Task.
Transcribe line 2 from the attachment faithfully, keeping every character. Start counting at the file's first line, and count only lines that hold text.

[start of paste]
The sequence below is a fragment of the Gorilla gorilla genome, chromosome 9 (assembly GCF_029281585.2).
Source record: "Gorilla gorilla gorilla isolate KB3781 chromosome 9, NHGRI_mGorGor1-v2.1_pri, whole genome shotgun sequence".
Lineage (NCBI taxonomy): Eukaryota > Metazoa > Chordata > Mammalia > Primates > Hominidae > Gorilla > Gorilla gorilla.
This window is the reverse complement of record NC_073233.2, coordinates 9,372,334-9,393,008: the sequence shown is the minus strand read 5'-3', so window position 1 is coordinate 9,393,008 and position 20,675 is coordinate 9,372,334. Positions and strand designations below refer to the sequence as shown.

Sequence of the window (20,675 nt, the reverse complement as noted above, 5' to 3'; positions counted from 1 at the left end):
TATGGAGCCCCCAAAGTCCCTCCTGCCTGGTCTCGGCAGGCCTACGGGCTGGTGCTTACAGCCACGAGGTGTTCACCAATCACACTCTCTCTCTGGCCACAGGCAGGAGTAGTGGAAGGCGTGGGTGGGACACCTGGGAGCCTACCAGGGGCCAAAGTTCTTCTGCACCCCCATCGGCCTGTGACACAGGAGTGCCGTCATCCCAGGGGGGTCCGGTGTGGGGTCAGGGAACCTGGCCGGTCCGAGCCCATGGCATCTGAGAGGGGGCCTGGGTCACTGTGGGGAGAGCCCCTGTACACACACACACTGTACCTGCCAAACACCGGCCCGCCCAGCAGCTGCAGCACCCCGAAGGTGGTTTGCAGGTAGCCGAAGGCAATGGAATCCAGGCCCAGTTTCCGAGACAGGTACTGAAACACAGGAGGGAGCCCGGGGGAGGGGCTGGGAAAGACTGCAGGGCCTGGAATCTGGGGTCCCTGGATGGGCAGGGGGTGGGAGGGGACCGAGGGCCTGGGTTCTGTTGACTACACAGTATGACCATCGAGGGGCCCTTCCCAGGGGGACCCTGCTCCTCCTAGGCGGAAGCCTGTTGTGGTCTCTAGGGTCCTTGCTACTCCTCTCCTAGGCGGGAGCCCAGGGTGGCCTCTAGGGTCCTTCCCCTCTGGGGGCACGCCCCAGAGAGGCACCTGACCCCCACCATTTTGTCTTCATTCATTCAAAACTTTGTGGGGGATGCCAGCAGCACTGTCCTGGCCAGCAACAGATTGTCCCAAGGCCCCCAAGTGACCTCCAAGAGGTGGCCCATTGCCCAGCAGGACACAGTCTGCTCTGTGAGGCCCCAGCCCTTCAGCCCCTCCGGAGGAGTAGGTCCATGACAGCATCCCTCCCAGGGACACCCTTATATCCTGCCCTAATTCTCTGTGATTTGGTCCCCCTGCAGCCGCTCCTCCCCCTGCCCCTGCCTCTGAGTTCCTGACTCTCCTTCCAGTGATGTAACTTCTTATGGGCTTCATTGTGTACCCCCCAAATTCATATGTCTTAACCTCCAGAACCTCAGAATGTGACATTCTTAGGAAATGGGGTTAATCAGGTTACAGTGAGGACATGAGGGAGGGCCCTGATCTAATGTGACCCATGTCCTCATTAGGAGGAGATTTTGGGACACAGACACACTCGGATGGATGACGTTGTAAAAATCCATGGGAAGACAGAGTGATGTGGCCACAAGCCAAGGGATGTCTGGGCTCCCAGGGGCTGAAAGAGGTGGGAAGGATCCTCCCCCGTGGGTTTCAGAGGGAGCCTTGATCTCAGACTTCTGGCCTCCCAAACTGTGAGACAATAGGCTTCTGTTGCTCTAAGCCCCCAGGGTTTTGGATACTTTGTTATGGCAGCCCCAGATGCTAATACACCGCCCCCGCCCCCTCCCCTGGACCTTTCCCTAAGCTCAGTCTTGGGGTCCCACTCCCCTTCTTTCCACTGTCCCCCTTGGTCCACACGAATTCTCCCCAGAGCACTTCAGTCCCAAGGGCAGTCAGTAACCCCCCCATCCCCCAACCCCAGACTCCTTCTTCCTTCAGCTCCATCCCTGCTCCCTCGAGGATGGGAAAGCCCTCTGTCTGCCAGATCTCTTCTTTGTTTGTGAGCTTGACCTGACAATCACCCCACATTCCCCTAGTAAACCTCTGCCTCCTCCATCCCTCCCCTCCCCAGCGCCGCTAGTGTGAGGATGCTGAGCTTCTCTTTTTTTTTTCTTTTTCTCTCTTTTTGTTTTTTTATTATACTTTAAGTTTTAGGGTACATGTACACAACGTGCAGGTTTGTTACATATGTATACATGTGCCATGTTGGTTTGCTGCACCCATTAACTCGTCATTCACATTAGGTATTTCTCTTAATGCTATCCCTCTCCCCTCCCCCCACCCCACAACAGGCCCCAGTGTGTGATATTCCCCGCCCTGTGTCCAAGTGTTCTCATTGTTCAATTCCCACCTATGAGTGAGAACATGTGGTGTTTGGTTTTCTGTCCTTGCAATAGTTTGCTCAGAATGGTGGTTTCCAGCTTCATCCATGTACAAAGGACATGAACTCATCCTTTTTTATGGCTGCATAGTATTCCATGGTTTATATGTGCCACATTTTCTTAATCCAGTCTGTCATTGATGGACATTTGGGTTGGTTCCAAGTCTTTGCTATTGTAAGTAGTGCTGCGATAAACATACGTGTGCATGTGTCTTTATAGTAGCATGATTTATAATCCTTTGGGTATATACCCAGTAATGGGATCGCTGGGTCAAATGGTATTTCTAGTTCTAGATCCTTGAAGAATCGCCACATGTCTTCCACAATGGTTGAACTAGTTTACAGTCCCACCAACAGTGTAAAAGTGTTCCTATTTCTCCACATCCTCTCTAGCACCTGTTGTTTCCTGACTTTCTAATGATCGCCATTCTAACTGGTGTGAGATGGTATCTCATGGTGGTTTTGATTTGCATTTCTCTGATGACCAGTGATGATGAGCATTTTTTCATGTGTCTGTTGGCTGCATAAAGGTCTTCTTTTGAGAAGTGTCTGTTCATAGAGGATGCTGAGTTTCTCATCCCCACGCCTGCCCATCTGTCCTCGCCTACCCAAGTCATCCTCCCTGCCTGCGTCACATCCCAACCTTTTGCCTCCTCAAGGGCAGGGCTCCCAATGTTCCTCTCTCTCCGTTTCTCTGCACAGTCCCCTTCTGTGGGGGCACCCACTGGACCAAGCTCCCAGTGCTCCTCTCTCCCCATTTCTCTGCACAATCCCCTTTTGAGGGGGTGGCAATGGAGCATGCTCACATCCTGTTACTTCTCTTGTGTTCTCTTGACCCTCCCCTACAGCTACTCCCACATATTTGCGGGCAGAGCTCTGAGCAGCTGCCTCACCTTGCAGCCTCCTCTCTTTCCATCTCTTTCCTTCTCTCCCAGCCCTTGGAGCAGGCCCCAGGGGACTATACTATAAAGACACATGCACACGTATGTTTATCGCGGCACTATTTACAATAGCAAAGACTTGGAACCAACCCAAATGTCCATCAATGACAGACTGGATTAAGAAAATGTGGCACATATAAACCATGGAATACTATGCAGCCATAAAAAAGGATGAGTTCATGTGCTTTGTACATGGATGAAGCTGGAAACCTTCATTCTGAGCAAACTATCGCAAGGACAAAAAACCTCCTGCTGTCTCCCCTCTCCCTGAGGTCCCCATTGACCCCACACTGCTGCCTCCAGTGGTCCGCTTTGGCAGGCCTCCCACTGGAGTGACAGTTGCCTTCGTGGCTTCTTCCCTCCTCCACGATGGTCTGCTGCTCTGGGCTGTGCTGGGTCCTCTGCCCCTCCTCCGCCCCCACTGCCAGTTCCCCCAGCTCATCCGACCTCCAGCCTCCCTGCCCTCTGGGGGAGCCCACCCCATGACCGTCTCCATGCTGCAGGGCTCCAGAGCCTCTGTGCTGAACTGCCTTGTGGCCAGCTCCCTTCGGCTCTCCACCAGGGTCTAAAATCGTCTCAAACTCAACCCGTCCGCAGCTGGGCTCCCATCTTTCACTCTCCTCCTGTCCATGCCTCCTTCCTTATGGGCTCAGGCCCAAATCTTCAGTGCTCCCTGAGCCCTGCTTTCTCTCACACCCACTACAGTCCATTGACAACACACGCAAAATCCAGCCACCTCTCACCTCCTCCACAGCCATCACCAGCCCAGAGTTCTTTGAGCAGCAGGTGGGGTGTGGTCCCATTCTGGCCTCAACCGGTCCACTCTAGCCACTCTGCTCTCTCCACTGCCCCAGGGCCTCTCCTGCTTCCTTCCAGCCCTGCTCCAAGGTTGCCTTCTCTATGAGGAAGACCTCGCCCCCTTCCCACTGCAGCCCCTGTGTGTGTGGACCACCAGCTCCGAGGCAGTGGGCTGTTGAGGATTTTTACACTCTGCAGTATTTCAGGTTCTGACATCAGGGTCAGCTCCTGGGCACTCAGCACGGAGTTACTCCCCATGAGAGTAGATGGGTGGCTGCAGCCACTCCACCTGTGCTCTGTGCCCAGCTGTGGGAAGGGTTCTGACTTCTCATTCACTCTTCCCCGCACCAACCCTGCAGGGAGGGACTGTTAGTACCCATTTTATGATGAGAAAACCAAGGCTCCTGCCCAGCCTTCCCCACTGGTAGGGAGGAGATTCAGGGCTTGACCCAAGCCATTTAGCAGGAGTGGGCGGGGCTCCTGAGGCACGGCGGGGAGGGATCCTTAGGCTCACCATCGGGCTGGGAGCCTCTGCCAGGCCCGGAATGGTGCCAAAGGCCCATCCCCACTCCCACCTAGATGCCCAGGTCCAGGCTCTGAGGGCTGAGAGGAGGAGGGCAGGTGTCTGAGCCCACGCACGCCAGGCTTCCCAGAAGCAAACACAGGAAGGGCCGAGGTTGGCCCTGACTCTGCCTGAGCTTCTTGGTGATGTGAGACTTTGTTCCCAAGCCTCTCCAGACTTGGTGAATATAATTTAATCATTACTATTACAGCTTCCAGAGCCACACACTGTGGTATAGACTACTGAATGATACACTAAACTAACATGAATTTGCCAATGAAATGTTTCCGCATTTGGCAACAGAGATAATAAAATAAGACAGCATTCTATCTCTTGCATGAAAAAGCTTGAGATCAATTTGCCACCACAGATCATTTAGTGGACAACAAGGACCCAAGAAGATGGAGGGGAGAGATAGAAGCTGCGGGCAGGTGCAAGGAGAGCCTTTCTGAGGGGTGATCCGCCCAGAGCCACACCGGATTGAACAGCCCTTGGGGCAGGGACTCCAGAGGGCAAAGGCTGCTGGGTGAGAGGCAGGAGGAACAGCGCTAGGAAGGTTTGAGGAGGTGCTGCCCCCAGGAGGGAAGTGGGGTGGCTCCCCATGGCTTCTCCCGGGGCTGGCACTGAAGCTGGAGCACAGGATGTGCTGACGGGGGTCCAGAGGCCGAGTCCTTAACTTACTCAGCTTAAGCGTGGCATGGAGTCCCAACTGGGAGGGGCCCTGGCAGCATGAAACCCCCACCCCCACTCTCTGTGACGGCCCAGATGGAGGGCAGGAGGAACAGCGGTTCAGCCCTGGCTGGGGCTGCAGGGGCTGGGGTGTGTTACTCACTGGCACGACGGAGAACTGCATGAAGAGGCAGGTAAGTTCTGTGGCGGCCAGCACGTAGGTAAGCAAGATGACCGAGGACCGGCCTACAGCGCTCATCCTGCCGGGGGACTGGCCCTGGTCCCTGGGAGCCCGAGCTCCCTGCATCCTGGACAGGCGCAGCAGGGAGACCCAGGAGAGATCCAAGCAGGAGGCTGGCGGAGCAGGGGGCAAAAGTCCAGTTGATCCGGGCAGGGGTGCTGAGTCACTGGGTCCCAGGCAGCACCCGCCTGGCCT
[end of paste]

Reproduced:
Source record: "Gorilla gorilla gorilla isolate KB3781 chromosome 9, NHGRI_mGorGor1-v2.1_pri, whole genome shotgun sequence".